Sources Utilized to Document Information
Rabbi of Temple Beth Zion, Buffalo, N. Y. Born November 20, 1859, at Lancaster, Pa. Son of Moses Aaron. Educated at public schools of Lancaster; University of Cincinnati (B. A.); and Hebrew Union College (Rabbi and D. D.). Was Rabbi at Fort Wayne, Ind. Baccalaureate Orator Hebrew Union College and also Buffalo High Schools, 1902. Member of Council of University Club, Buffalo. Publications: Translation of Delitzsch's "Colors in the Talmud; " of Stern's "Woman in the Talmud;" and of portions of Bachya's " Choboth Haleboboth." Articles in the Jewish and the secular press. Address: 748 Auburn Av., Buffalo, N. Y.
Rabbi of Congregation Bnai Sholaum, Brooklyn, N. Y. Holds Rabbinical diploma of the Jewish Theological Seminary of America.
Cantor of Congregation Sons of Halberstamm, Philadelphia, Pa. Born March 15, 1867, in Russia. Son of Jacob Baruch Abramowitz. Educated at Odessa, Russia. Held positions in Chicago, 111., and Buffalo, N. Y. Address: 958 North Marshall, Philadelphia, Pa.
Rabbi (since 1890) of Congregation Moses Monte- flore, Chicago, 1ll. Born May 25, 1859, in Candau, Courland, Russia. Son of Moses Agat. Educated at Talmudical Colleges of Sager, Government Kovno, and Bielostok, Government Minsk, Russia; under Dr. I. Hildesheimer, Berlin; at Gymnasium in Libau, Courland; and Northwestern University, Evanston, 1ll. (B. Ph., 1898). Government teacher in Riga, Russia, 1879-1884; and Rabbi in New Haven, Conn., 1886-1888, and in San Francisco, Cal., 1888-1890. Address: 554 North Robey, Chicago, 1ll.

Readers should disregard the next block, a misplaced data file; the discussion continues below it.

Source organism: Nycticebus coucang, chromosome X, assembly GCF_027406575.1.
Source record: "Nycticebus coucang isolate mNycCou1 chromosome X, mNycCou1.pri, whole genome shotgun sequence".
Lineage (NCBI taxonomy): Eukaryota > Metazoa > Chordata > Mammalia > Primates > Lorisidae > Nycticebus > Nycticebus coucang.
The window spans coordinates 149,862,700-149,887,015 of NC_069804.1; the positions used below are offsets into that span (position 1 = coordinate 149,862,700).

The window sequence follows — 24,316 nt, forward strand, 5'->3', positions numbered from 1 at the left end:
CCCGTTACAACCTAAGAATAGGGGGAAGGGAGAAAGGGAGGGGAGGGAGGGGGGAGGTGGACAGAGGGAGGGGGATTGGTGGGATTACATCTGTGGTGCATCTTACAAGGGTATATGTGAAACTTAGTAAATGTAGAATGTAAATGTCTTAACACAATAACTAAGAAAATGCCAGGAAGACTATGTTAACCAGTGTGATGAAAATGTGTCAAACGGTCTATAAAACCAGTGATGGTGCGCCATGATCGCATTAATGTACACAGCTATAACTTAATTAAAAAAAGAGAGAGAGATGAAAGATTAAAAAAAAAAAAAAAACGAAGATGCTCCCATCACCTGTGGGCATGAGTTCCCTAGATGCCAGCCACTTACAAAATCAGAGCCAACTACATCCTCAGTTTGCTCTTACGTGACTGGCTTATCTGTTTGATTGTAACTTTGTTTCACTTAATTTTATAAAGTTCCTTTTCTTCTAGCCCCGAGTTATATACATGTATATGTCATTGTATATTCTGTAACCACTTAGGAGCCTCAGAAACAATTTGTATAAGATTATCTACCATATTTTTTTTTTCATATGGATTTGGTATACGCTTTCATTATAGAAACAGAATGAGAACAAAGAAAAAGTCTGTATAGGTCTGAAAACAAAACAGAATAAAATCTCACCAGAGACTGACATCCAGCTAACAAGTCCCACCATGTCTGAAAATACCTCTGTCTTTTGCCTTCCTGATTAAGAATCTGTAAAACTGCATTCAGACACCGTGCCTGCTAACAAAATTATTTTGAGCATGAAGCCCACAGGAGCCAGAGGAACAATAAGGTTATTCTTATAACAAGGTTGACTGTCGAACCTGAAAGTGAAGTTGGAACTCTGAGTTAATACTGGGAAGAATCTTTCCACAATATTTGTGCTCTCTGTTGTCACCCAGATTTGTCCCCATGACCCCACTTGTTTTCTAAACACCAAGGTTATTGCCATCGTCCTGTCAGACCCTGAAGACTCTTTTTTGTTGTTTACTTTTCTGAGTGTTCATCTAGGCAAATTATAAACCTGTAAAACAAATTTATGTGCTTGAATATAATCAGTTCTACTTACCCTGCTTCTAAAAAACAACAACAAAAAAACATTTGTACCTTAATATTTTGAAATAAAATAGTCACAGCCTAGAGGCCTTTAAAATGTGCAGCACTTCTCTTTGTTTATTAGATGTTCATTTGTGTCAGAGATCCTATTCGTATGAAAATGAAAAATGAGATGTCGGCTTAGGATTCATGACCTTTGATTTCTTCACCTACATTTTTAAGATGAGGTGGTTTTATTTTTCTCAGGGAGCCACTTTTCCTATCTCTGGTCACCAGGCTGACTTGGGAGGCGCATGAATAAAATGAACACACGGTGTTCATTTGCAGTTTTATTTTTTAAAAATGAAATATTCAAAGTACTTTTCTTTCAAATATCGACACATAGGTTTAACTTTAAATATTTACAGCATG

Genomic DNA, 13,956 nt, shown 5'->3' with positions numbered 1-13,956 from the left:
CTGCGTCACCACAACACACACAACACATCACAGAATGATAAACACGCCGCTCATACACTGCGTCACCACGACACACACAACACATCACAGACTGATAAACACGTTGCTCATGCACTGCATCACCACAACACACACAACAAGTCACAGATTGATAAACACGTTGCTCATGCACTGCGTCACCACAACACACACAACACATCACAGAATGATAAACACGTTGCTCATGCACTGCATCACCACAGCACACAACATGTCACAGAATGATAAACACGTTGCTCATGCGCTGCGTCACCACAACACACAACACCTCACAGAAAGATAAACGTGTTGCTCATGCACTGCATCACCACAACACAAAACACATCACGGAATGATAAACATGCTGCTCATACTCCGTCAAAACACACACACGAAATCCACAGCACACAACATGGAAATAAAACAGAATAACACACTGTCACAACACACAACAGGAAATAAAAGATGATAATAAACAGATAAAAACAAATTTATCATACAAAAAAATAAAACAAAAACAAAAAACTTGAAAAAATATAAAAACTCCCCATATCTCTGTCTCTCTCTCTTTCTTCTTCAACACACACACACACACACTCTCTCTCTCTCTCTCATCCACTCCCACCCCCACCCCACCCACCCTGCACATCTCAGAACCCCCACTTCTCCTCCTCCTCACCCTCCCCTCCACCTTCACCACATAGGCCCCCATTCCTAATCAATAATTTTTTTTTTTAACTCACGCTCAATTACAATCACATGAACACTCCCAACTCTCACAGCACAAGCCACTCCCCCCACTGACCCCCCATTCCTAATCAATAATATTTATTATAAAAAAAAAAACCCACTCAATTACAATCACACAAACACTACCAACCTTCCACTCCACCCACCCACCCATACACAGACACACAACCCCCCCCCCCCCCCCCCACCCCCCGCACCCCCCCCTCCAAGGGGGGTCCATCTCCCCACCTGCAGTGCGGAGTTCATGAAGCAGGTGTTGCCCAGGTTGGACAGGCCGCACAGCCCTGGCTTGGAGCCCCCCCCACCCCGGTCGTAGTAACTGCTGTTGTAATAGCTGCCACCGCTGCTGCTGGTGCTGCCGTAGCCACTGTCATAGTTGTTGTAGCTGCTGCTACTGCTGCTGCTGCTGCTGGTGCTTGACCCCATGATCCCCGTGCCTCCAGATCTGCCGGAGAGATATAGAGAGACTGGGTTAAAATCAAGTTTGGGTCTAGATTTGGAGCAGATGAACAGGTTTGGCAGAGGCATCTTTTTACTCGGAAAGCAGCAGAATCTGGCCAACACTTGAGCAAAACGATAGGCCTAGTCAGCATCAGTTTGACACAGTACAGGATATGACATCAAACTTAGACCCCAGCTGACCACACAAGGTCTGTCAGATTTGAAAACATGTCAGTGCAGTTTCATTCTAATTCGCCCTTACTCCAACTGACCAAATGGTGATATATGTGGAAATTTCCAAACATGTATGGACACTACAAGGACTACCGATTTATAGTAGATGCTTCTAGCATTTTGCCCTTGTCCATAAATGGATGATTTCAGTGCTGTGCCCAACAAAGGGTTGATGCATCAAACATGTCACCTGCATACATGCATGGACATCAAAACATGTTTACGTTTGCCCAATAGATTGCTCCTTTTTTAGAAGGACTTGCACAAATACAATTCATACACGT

Rabbi of Temple Israel, Paducah, Ky. Born December 7, 1878, at Brooklyn, N. Y. Son of Harris Alexander. B. H. L. and Rabbi, Hebrew Union College; B. A., University of Cincinnati. Address: 810 Jefferson, Paducah, Ky. (37)
Sources Utilized to Document Information
Friday, November 21, 2008
Sources Utilized to Document Information
So everybody, Hey, what's doing? :-)
Now with the purchase of a radio, farm families from even the remotest corners of the country were brought into immediate and daily contact with the rest of the nation. With just a twist of the dial, entertainment, sports, religion, latest news and music could be heard.
To be continued: Communication: Hey! What's Doing? (3)
Photo Credit: National Archives: One Hundred Years of Photography; Farm family listening to their radio, By George W. Ackerman, probably Ingham County, Michigan, August 15, 1930
Miriam Medina (author of this article)